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  • Respiratory Syncytial Virus
    • history and brief epidemiology
      • RSV is the most common cause of respiratory infection in infants and young children
      • Virtually all infected by age 2
      • Reinfected throughout life
      • Very young, very old and immunocompromised most at risk
    • Virology
      • an enveloped, neg-sense, ssRNA virus
      • divided into 2 subtypes A and B (based on F and G protein)
      • Virions are pleomorphic 10 genes encoding 11 proteins
        • multiple different shapes
    • RSV diagnosis and treatment
      • PCR and rapid antigen tests
      • treatment = isolation
      • no vaccine and no treatment
      • one prophylactic- palivizumab (monocolonal antibody)
    • Pathogenesis
      • causes syncytia
      • Runny nose, cough and wheeze
      • Infection results in inflammation, infiltration of inflammatory cells
        • (neutrophils, monocytes), increased mucous production, sloughed cells.
    • Innate antiviral mechanisms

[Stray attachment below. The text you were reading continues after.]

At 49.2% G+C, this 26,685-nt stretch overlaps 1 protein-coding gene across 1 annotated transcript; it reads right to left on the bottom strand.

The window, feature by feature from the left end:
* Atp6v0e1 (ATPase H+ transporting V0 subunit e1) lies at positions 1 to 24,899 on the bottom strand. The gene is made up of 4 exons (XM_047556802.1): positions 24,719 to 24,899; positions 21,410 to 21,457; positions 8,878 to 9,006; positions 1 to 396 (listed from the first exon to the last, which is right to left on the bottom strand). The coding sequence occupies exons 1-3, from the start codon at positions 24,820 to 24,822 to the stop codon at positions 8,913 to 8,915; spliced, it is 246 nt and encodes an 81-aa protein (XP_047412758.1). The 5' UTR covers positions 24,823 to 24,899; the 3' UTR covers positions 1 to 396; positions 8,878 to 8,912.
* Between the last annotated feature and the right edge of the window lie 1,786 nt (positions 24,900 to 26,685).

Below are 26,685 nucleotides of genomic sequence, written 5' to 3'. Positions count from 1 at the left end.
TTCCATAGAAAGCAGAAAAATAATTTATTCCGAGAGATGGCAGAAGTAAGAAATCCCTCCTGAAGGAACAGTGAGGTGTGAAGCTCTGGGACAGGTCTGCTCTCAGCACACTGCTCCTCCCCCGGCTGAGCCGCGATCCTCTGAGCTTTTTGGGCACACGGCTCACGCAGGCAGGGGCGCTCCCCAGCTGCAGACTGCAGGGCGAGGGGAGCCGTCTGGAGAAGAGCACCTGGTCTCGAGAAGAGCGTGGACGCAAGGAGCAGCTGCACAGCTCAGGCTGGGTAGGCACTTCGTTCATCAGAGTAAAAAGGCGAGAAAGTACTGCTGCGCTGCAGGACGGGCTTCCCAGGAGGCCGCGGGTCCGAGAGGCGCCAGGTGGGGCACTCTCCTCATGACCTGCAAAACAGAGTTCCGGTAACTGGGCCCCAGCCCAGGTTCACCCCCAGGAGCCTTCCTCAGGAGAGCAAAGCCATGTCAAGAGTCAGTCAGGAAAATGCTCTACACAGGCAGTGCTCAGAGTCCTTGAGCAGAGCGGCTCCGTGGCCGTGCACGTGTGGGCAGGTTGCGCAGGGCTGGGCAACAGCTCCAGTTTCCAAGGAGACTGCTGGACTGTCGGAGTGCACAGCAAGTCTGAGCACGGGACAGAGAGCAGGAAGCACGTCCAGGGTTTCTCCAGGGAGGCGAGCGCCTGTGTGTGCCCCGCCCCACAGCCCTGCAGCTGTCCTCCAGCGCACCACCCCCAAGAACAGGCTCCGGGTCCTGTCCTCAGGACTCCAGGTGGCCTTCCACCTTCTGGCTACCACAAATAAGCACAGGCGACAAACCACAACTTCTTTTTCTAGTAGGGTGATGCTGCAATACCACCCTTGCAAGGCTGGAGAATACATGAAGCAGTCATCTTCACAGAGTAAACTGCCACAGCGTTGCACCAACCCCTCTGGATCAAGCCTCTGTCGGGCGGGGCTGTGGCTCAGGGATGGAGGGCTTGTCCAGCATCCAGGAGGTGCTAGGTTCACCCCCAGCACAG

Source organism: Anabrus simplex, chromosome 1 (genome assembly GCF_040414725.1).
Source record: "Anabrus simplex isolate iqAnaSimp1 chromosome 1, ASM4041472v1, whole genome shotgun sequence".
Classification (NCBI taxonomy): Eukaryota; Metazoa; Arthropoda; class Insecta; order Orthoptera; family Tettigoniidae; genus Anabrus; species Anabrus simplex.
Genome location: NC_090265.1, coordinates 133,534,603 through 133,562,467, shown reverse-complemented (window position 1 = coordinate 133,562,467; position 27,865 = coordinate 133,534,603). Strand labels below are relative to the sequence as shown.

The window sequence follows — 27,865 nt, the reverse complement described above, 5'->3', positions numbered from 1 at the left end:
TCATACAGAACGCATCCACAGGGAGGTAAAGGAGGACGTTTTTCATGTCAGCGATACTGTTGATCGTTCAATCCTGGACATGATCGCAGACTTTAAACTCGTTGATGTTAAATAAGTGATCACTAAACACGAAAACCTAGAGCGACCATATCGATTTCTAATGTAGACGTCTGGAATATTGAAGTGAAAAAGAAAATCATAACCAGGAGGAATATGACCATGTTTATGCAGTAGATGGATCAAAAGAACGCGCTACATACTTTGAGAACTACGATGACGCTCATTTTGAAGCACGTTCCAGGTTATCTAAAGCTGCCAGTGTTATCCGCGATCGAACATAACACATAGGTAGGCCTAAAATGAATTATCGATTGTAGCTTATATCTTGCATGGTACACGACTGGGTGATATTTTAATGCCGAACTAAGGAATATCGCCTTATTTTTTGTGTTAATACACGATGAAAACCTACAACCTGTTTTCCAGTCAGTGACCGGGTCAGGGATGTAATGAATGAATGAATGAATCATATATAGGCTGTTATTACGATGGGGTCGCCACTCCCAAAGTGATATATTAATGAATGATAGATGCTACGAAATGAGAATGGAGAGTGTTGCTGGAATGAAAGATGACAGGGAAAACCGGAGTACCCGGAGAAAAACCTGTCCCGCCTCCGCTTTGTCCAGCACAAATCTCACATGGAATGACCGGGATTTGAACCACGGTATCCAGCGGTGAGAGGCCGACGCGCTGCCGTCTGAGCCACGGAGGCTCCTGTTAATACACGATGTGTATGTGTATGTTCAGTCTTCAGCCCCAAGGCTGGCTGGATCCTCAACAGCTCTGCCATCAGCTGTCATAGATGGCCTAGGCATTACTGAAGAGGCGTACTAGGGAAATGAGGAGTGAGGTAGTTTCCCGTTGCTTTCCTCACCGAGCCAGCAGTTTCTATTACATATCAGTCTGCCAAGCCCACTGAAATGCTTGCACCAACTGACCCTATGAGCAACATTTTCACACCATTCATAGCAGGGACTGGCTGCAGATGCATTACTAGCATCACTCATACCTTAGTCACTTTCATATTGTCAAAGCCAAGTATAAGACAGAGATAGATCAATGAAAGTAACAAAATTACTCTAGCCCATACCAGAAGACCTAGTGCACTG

• Cell apoptosis. Extrinsic: TRAIL binding to death receptor 4/5Intrinsic: BCL-2 proteins localising to mitochondria
      • Cell Stress ER stress Transcriptional stress Oxidative stress
      • Innate immune responses
        • Virus recognised through NOD-like receptors (NLRs), Toll-like receptors (TLRs), RIG-I-like receptors (RLRs)
        • Signal through adapter proteins to activate interferon regulatory factors (IRFs) and NF-kB
        • Type I and type III Interferon and other cytokines produced
          • RSV can be sensed by: RIG-I, MDA5, NOD2. Which signal through mitochondrial antiviral signalling protein (MAVS)TLRs (2, 4, 6 on cell membrane; 3 and 7 on endosomal membranes) signal via MyD88 or TRIF.
          • Activation of IRFs and NF-kB to induce interferons (and other cytokines). IFNs bind to receptors and activate the JAK-STAT pathway resulting in hundreds of ISGs


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